Sunday, August 9, 2015

Bulletin 230 - Costa Rica #9 - Thrushes, and Cardinals

Thrushes are a worldwide family of birds. The family name is turdidae. There are about 180 living species and several species have gone extinct in the past century (Hawaii, Grand Cayman). They are popular and well known with the American Robin being familiar to everybody in North America.

In general thrushes are beautiful singers and the sexes are similar. The catharus genus includes several North American species and I saw one migrant in Costa Rica, the 7" Swainson's Thrush (Catharus ustulatus). It is IDed by the spotted breast and prominent eye ring.

Swainson's Thrush
The 5 local catharus thrushes must be beautiful singers as they are called Nightingale-Thrushes and they all occur in the mountains. The Black-billed Nightingale-Thrush (Catharus gracilirostris) is a 6" gray and olive brown bird with a black bill.

Black-billed Nightingale-Thrush

The 6" Ruddy-capped Nightingale-Thrush (Catharus frantzii) is rufous above and unspotted gray below with a yellow beak.

Ruddy-caped Nightingale-Thrush
Myadestes thrushes are called Solitaires. There is one species in Costa Rica, the 7" Black-faced Solitaire (Myadestes melanops). It is endemic to Costa Rica and western Panama. It is found in mountain forests (3300 to 9000 feet elevation). It has an orange bill and legs and is uniformly gray with a black mask.

Black-faced Solitaire
The largest thrushes are the turdus genus like the American Robin. The 9" Clay-colored Thrush (Turdus grayi) is uniformly drab olive brown, with a yellow bill. It is a beautiful singer and occurs throughout Costa Rica and is their national bird. It occurs in south Texas and its range extends to Columbia.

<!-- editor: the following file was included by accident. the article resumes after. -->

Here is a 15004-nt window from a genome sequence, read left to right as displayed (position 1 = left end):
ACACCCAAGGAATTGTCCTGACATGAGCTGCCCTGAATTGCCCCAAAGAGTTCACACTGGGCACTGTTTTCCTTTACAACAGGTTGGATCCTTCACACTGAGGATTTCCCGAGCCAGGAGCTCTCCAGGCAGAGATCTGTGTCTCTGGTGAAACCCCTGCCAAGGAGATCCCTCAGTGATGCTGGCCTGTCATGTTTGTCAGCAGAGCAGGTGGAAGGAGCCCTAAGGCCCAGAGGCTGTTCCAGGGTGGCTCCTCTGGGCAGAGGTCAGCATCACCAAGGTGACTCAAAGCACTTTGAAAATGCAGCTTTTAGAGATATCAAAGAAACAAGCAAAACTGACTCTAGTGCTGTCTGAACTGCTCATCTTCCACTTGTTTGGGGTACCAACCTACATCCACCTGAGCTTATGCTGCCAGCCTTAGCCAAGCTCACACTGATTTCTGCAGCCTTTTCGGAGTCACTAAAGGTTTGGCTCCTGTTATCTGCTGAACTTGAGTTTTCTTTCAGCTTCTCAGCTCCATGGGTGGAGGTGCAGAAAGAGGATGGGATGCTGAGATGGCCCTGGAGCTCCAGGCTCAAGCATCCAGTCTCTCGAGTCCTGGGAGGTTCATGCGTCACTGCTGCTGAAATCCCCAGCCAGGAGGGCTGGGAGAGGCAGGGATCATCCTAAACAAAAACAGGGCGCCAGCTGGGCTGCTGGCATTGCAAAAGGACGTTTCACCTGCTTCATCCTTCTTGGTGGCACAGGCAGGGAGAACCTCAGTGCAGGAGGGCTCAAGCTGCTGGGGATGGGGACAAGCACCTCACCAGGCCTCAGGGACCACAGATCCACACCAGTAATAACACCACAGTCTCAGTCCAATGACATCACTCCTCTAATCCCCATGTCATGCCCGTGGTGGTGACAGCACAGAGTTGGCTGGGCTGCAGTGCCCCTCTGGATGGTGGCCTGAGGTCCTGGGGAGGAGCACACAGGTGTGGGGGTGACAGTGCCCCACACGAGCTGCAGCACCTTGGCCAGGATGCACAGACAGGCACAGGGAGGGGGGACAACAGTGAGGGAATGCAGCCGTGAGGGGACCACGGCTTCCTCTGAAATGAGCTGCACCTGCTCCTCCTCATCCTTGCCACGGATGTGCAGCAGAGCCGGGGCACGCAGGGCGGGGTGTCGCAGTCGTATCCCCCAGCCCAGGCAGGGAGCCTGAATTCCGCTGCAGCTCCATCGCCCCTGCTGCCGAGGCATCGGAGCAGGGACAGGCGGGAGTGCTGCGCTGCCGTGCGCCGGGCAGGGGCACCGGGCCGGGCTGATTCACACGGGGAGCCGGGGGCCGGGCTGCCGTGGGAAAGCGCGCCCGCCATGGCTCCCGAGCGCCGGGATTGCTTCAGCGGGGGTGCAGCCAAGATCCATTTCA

Clay-colored Thrush
The 10" Mountain Thrush (Turdus plebejus) is plain gray and has a black bill.

Mountain Thrush
The last is the 10" Sooty Thrush (Turdus nigrescens). It is black with an orange bill and legs and a pale eye. It is endemic to Costa Rica and western Panama.

Sooty Thrush
The Cardinal family is another New World family of 65 colorful birds including cardinals, grosbeaks, buntings, saltators and some tanagers (recently reassigned to this family).
The Grayish Saltator (Saltator coerulescens) is an 8" gray bird with white throat and eye stripe.

Grayish Saltator
The 8" Buff-throated Saltator (Saltator maximus) is olive above and gray below with a buffy throat surrounded with a black border.

Buff-throated Saltator
The male Blue-black Grosbeak (Cyanocompsa cyanoides) is a 7" blue bird speckled with black and a large black bill. The female is brownish.

Blue-black Grosbeak - male
The Black-faced Grosbeak (Caryothraustes poliogaster) is a 7" yellowish bird with a black face and gray belly. The sexes are similar.

Black-faced Grosbeak
The next 2 species were formerly in the tanager family. The Flame-colored Tanager (Piranga bidentata) is a 7" bird that occasionally occurs in the USA. The male is bright orange with dark wings and a streaked back.

Flame-colored Tanager - male
The female is dull yellow green.

Flame-colored Tanager - male

The male 7" Red-throated Ant-Tanager (Habia fuscicauda) is reddish with a bright red throat and the female, shown here, is olive with a bright yellow throat.

Red-throated Ant-Tanager - female

Happy birding and photography,

David McDonald

photos copyright 2006 - 2015 David McDonald

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